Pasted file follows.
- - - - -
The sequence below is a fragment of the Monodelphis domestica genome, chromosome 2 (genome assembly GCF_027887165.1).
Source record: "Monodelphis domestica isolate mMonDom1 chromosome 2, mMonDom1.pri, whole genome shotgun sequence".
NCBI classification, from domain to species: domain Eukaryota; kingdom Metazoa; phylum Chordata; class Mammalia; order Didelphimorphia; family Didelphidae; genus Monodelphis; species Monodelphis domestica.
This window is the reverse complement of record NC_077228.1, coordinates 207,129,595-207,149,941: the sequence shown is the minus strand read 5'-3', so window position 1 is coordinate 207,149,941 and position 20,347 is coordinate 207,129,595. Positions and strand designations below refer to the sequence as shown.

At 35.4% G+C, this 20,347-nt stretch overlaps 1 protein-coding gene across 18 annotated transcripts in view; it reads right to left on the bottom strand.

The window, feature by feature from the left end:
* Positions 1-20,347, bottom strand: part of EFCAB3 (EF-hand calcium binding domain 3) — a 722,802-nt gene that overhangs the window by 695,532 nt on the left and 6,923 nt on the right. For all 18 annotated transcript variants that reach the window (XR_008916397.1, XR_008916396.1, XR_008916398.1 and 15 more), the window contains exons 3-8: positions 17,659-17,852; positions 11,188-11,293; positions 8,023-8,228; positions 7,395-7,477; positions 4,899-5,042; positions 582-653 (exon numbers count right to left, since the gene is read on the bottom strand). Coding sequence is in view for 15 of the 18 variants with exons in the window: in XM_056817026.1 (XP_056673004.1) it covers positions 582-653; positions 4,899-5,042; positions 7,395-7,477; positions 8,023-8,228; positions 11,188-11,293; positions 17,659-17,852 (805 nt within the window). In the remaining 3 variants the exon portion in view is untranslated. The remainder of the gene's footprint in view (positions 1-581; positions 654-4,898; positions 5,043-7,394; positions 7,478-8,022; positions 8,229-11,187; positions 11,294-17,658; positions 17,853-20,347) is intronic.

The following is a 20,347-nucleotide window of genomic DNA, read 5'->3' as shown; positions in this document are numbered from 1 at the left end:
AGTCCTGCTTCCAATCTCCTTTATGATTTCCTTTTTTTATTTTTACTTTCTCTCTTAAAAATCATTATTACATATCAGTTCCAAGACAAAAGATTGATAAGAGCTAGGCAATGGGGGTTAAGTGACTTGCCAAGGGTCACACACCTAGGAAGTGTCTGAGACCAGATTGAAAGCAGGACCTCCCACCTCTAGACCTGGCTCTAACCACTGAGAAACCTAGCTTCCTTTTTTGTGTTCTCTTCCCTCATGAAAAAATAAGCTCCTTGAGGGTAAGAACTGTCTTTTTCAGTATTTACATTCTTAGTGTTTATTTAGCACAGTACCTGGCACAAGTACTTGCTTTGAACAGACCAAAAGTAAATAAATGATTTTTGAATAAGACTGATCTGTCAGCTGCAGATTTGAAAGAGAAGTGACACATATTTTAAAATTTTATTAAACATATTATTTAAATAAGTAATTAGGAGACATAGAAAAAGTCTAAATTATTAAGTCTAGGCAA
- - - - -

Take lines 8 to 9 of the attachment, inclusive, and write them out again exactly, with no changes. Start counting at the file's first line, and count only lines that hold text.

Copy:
The following is a 20,347-nucleotide window of genomic DNA, read 5'->3' as shown; positions in this document are numbered from 1 at the left end:
AGTCCTGCTTCCAATCTCCTTTATGATTTCCTTTTTTTATTTTTACTTTCTCTCTTAAAAATCATTATTACATATCAGTTCCAAGACAAAAGATTGATAAGAGCTAGGCAATGGGGGTTAAGTGACTTGCCAAGGGTCACACACCTAGGAAGTGTCTGAGACCAGATTGAAAGCAGGACCTCCCACCTCTAGACCTGGCTCTAACCACTGAGAAACCTAGCTTCCTTTTTTGTGTTCTCTTCCCTCATGAAAAAATAAGCTCCTTGAGGGTAAGAACTGTCTTTTTCAGTATTTACATTCTTAGTGTTTATTTAGCACAGTACCTGGCACAAGTACTTGCTTTGAACAGACCAAAAGTAAATAAATGATTTTTGAATAAGACTGATCTGTCAGCTGCAGATTTGAAAGAGAAGTGACACATATTTTAAAATTTTATTAAACATATTATTTAAATAAGTAATTAGGAGACATAGAAAAAGTCTAAATTATTAAGTCTAGGCAA